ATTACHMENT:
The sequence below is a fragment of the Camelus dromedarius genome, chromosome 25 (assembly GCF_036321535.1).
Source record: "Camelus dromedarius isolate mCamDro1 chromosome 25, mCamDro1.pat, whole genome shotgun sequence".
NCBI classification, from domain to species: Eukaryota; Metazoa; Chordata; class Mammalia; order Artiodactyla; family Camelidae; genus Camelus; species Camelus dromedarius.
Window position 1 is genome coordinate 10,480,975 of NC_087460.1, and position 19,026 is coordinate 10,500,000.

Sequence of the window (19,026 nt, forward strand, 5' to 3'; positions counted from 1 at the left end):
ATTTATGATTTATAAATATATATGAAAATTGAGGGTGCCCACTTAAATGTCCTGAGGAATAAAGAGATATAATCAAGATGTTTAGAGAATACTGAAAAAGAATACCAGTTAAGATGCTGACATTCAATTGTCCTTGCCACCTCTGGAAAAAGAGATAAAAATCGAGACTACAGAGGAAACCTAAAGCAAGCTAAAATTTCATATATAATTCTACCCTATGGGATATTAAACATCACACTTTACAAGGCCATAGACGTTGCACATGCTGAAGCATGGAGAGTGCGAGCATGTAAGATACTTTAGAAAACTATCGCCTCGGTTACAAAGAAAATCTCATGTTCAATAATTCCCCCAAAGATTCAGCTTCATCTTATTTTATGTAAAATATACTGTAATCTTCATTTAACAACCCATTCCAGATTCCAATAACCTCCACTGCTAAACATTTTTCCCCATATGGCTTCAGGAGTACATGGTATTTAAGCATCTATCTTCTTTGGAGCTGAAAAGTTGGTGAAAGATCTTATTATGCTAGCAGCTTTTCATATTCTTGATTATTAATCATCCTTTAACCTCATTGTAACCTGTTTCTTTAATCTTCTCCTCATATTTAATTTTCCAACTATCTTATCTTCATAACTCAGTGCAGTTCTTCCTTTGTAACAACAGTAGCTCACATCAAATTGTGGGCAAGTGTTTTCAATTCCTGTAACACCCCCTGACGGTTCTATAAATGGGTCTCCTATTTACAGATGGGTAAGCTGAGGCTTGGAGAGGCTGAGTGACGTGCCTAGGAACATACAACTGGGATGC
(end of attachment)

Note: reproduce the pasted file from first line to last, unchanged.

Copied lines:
The sequence below is a fragment of the Camelus dromedarius genome, chromosome 25 (assembly GCF_036321535.1).
Source record: "Camelus dromedarius isolate mCamDro1 chromosome 25, mCamDro1.pat, whole genome shotgun sequence".
NCBI classification, from domain to species: Eukaryota; Metazoa; Chordata; class Mammalia; order Artiodactyla; family Camelidae; genus Camelus; species Camelus dromedarius.
Window position 1 is genome coordinate 10,480,975 of NC_087460.1, and position 19,026 is coordinate 10,500,000.

Sequence of the window (19,026 nt, forward strand, 5' to 3'; positions counted from 1 at the left end):
ATTTATGATTTATAAATATATATGAAAATTGAGGGTGCCCACTTAAATGTCCTGAGGAATAAAGAGATATAATCAAGATGTTTAGAGAATACTGAAAAAGAATACCAGTTAAGATGCTGACATTCAATTGTCCTTGCCACCTCTGGAAAAAGAGATAAAAATCGAGACTACAGAGGAAACCTAAAGCAAGCTAAAATTTCATATATAATTCTACCCTATGGGATATTAAACATCACACTTTACAAGGCCATAGACGTTGCACATGCTGAAGCATGGAGAGTGCGAGCATGTAAGATACTTTAGAAAACTATCGCCTCGGTTACAAAGAAAATCTCATGTTCAATAATTCCCCCAAAGATTCAGCTTCATCTTATTTTATGTAAAATATACTGTAATCTTCATTTAACAACCCATTCCAGATTCCAATAACCTCCACTGCTAAACATTTTTCCCCATATGGCTTCAGGAGTACATGGTATTTAAGCATCTATCTTCTTTGGAGCTGAAAAGTTGGTGAAAGATCTTATTATGCTAGCAGCTTTTCATATTCTTGATTATTAATCATCCTTTAACCTCATTGTAACCTGTTTCTTTAATCTTCTCCTCATATTTAATTTTCCAACTATCTTATCTTCATAACTCAGTGCAGTTCTTCCTTTGTAACAACAGTAGCTCACATCAAATTGTGGGCAAGTGTTTTCAATTCCTGTAACACCCCCTGACGGTTCTATAAATGGGTCTCCTATTTACAGATGGGTAAGCTGAGGCTTGGAGAGGCTGAGTGACGTGCCTAGGAACATACAACTGGGATGC